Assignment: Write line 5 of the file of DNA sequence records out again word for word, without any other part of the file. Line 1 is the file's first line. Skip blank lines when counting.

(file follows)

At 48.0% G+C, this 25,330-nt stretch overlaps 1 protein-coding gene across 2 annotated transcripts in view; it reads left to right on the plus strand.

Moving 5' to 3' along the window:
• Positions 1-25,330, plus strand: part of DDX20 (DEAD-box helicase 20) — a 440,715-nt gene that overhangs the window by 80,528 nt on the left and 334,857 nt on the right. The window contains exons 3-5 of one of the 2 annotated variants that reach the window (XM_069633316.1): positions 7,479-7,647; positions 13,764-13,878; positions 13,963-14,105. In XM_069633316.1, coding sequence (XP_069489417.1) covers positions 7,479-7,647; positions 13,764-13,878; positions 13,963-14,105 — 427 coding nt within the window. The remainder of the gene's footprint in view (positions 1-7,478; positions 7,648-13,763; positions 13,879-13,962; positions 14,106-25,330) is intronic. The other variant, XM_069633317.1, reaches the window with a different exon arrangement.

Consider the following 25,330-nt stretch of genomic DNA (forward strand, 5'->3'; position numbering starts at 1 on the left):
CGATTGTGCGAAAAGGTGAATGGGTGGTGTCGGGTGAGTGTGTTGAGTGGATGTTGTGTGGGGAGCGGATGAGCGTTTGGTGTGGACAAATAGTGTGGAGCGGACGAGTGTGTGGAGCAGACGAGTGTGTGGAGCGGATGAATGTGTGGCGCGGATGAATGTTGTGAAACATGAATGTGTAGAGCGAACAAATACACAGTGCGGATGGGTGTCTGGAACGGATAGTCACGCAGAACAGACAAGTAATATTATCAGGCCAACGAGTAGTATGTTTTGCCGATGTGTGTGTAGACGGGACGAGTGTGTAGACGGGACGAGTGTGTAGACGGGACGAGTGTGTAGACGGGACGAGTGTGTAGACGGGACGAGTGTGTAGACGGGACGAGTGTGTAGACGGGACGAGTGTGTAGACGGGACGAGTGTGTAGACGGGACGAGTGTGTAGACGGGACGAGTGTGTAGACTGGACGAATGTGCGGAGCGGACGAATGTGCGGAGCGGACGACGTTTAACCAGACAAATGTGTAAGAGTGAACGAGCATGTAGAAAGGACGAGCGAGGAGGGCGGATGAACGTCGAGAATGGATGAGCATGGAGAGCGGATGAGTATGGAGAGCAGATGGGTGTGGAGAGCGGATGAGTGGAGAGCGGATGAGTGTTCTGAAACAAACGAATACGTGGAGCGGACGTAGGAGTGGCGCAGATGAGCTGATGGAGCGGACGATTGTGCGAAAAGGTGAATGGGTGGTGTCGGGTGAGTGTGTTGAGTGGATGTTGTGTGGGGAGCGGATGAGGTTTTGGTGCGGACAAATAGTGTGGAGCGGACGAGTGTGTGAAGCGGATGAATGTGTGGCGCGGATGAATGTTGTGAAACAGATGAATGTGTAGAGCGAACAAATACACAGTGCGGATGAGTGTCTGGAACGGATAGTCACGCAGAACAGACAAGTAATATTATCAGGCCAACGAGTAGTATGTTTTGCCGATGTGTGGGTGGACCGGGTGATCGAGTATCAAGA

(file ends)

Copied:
CGATTGTGCGAAAAGGTGAATGGGTGGTGTCGGGTGAGTGTGTTGAGTGGATGTTGTGTGGGGAGCGGATGAGCGTTTGGTGTGGACAAATAGTGTGGAGCGGACGAGTGTGTGGAGCAGACGAGTGTGTGGAGCGGATGAATGTGTGGCGCGGATGAATGTTGTGAAACATGAATGTGTAGAGCGAACAAATACACAGTGCGGATGGGTGTCTGGAACGGATAGTCACGCAGAACAGACAAGTAATATTATCAGGCCAACGAGTAGTATGTTTTGCCGATGTGTGTGTAGACGGGACGAGTGTGTAGACGGGACGAGTGTGTAGACGGGACGAGTGTGTAGACGGGACGAGTGTGTAGACGGGACGAGTGTGTAGACGGGACGAGTGTGTAGACGGGACGAGTGTGTAGACGGGACGAGTGTGTAGACGGGACGAGTGTGTAGACGGGACGAGTGTGTAGACTGGACGAATGTGCGGAGCGGACGAATGTGCGGAGCGGACGACGTTTAACCAGACAAATGTGTAAGAGTGAACGAGCATGTAGAAAGGACGAGCGAGGAGGGCGGATGAACGTCGAGAATGGATGAGCATGGAGAGCGGATGAGTATGGAGAGCAGATGGGTGTGGAGAGCGGATGAGTGGAGAGCGGATGAGTGTTCTGAAACAAACGAATACGTGGAGCGGACGTAGGAGTGGCGCAGATGAGCTGATGGAGCGGACGATTGTGCGAAAAGGTGAATGGGTGGTGTCGGGTGAGTGTGTTGAGTGGATGTTGTGTGGGGAGCGGATGAGGTTTTGGTGCGGACAAATAGTGTGGAGCGGACGAGTGTGTGAAGCGGATGAATGTGTGGCGCGGATGAATGTTGTGAAACAGATGAATGTGTAGAGCGAACAAATACACAGTGCGGATGAGTGTCTGGAACGGATAGTCACGCAGAACAGACAAGTAATATTATCAGGCCAACGAGTAGTATGTTTTGCCGATGTGTGGGTGGACCGGGTGATCGAGTATCAAGA